Despite Everything, Haitian Government Continues to Move Ahead With Flawed Elections
by Center for Economic and Policy Research
|Tuesday, 16 November 2010 11:27|
Despite the outbreak of cholera which has already claimed over 900 lives and spread to all 10 of Haiti’s provinces, despite new protests against authorities including the UN for possibly starting the outbreak (something which the UN continues to deny, while defensively claiming that the protests are “politically motivated”, “aimed at creating a climate of insecurity on the eve of the elections”), and despite public concerns from various Haitian politicians and parties, 45 members of the U.S. Congress,Senator Lugar, newspapers, and numerous NGO’s, the Haitian government still seems prepared to move ahead with November 28’s elections as scheduled.
As readers of numerous press reports and past blog posts know, controversy around the elections centers around the Provisional Electoral Council’s banning of some 14 political parties from the ballot, including the most popular, Fanmi Lavalas. Many Haitians and observers are also concerned about voter access in the wake of the January quake that displaced over a million people.
Now a new constituency of people with experience and knowledge of Haiti are weighing to voice opposition to what they see as rigged elections:returned Peace Corps volunteers (RPCV’s). As TruthOut describes:
This letter was also signed by Kevin Quigley, president of the National Peace Corps Association, which is the leading organization of RPCVs and represents a network of 30,000 individuals. Quigley supports the former volunteers' petition, which urges that the US condition funding for the Haitian elections on the full participation of currently banned political parties and active engagement to ensure that voters among the 1.5 million internally displaced Haitians are not disenfranchised. RPCV Neil Ross ('62-'64), founding president of the NGO Friends of the Dominican Republic, an NPCA affiliate for the Dominican Republic, also signed the petition.Truthout goes on to say
The RPCVs ended their petition with a short list of recommendations for the US: (1) withholding financial support for elections "until the CEP is replaced by a new Council chosen through a process that ensures neutrality, competence and credibility with Haiti's voters"; (2) the adoption of a "clear, firm position on the need for the upcoming elections to be free, fair and open to all of Haiti's political parties"; and (3) "adequate funding and technical assistance for a fairly-chosen CEP to prepare elections." This would include production and distribution of lost or destroyed CINs, the updating of the electoral list and ensuring that polling stations are accessible to internally displaced, poor and disabled Haitians. Extensive voter education was also suggested.A new interview with former president Jean-Bertrand Aristide sheds new light on the flimsy pretexts by which the CEP has banned Fanmi Lavalas from participating:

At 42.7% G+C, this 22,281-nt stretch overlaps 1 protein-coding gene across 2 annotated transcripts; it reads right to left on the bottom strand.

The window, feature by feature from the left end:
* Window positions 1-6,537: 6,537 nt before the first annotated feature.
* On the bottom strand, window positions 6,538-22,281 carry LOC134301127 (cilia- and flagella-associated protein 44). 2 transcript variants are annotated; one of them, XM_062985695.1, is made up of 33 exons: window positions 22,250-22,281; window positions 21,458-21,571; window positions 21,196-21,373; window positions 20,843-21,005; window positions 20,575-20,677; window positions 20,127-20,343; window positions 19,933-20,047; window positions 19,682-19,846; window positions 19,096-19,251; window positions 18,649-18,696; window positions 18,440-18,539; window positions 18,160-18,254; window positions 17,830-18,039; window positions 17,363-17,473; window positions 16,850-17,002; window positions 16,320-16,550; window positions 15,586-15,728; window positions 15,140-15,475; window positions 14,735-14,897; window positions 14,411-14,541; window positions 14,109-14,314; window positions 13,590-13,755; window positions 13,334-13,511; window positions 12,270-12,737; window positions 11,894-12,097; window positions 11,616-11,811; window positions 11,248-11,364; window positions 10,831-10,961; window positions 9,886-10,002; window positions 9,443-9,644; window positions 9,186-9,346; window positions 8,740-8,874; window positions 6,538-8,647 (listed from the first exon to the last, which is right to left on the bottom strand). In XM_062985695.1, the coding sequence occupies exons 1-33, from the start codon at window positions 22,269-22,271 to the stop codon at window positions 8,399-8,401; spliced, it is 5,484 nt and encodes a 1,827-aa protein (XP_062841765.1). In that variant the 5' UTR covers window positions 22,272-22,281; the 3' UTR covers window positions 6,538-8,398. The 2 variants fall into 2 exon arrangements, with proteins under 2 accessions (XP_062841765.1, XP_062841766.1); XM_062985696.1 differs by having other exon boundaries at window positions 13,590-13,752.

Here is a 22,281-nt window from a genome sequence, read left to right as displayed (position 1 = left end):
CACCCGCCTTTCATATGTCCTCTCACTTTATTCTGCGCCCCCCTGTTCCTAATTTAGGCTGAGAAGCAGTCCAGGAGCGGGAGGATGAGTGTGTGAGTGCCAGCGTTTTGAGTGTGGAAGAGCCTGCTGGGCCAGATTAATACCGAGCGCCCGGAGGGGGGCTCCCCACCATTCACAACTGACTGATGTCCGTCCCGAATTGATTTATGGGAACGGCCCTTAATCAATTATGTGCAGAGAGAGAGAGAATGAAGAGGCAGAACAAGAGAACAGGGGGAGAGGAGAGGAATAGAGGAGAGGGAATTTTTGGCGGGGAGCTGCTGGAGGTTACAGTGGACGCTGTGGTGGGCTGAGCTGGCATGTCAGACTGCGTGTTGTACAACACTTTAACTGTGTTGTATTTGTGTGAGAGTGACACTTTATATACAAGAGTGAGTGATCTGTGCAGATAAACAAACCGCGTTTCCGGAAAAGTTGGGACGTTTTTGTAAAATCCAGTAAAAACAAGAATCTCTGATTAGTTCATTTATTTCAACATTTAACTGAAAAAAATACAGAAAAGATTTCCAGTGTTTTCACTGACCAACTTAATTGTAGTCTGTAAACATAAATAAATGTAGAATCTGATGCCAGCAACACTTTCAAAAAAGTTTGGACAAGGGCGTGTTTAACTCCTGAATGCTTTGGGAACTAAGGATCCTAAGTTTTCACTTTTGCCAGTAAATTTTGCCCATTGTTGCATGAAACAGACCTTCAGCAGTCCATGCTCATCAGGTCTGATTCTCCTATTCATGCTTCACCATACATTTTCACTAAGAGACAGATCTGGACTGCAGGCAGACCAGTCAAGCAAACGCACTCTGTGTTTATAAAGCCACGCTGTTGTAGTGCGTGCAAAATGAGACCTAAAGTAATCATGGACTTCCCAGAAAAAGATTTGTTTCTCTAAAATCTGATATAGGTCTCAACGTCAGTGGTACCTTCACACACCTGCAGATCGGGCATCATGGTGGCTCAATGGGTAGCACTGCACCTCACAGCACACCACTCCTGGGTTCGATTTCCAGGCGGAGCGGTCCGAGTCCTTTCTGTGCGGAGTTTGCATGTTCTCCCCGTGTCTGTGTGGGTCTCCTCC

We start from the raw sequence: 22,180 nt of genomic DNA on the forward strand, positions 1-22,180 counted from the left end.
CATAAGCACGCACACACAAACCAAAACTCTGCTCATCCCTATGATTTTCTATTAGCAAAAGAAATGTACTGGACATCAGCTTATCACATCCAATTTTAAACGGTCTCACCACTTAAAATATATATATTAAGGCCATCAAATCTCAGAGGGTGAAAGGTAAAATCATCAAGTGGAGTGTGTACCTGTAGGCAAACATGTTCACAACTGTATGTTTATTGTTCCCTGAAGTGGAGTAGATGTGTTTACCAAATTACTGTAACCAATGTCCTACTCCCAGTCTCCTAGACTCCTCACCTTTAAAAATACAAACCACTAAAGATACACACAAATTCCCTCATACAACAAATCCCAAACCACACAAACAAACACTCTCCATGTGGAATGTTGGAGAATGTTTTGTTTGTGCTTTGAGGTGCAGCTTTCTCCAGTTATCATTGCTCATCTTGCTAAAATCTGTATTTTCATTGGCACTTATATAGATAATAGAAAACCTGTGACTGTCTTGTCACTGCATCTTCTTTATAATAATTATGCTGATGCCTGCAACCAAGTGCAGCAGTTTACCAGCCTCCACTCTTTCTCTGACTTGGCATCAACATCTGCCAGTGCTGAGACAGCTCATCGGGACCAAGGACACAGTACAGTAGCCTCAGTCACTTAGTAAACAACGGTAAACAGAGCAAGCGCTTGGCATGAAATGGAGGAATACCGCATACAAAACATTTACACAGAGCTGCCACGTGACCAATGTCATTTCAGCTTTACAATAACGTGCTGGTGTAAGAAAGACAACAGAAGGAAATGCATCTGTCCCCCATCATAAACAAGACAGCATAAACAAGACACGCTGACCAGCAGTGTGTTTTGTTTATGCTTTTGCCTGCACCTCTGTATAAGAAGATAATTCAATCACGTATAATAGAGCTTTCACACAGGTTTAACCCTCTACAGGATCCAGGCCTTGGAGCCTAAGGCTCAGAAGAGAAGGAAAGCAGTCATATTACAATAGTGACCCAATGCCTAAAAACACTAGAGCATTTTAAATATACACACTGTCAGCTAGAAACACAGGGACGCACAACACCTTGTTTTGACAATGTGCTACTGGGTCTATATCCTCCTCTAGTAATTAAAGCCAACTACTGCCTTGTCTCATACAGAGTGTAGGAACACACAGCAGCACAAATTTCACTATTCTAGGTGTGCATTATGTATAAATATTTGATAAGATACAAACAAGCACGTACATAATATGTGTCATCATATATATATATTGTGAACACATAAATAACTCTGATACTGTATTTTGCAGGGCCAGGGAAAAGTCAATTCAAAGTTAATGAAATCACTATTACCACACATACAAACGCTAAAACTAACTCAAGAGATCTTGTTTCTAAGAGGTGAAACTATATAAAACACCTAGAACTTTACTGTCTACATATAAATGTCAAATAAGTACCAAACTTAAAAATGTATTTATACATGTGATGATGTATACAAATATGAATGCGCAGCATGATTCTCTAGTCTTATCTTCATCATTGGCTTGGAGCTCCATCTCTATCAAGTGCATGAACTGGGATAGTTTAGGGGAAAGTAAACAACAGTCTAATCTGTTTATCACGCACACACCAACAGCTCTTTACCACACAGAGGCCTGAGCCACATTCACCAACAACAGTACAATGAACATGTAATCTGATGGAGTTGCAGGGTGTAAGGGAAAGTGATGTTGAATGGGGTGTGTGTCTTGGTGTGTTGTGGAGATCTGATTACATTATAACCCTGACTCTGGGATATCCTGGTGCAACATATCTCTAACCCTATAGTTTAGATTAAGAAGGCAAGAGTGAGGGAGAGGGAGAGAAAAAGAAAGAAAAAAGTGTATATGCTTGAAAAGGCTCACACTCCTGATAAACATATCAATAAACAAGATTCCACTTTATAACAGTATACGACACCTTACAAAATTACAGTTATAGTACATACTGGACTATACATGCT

Last year I received a letter from the Provisional Electoral Council, by the way, a council that was selected by the president, which is why they do what he wants. Excluding Lavalas was the implementation of the will of the government of Haiti.Meanwhile – all but ignored by the foreign press -- thousands of people in Port-au-Prince came out on November 1 for a demonstration in support of Aristide’s return and to support the candidacy of Jean-Henry Céant, who is reportedly making Aristide’s right to return to Haiti a key part of his platform. See photos here.
This demonstration and the new protests targeting the UN for its role in the cholera crisis could also be a harbinger of things to come if the Haitian government moves ahead with elections that will, again, leave the Haitian people without a popularly elected leader. With over 1 million displaced, many of them confined to tarp and tent camps with inadequate sanitation and a cholera epidemic underway, many Haitians may not have much patience for a government that has no legitimacy -- especially if the new government is as ill-prepared to deal with the ongoing crises as the outgoing one.
The U.S. role in enabling such flawed elections could lead to yet another disaster. As RPCV Neal Riemer states: "If we care about promoting democracy, it's just much easier and more practical to not financially and logistically support fraudulent elections with our tax dollars," and "demand real democratic features in exchange for funding."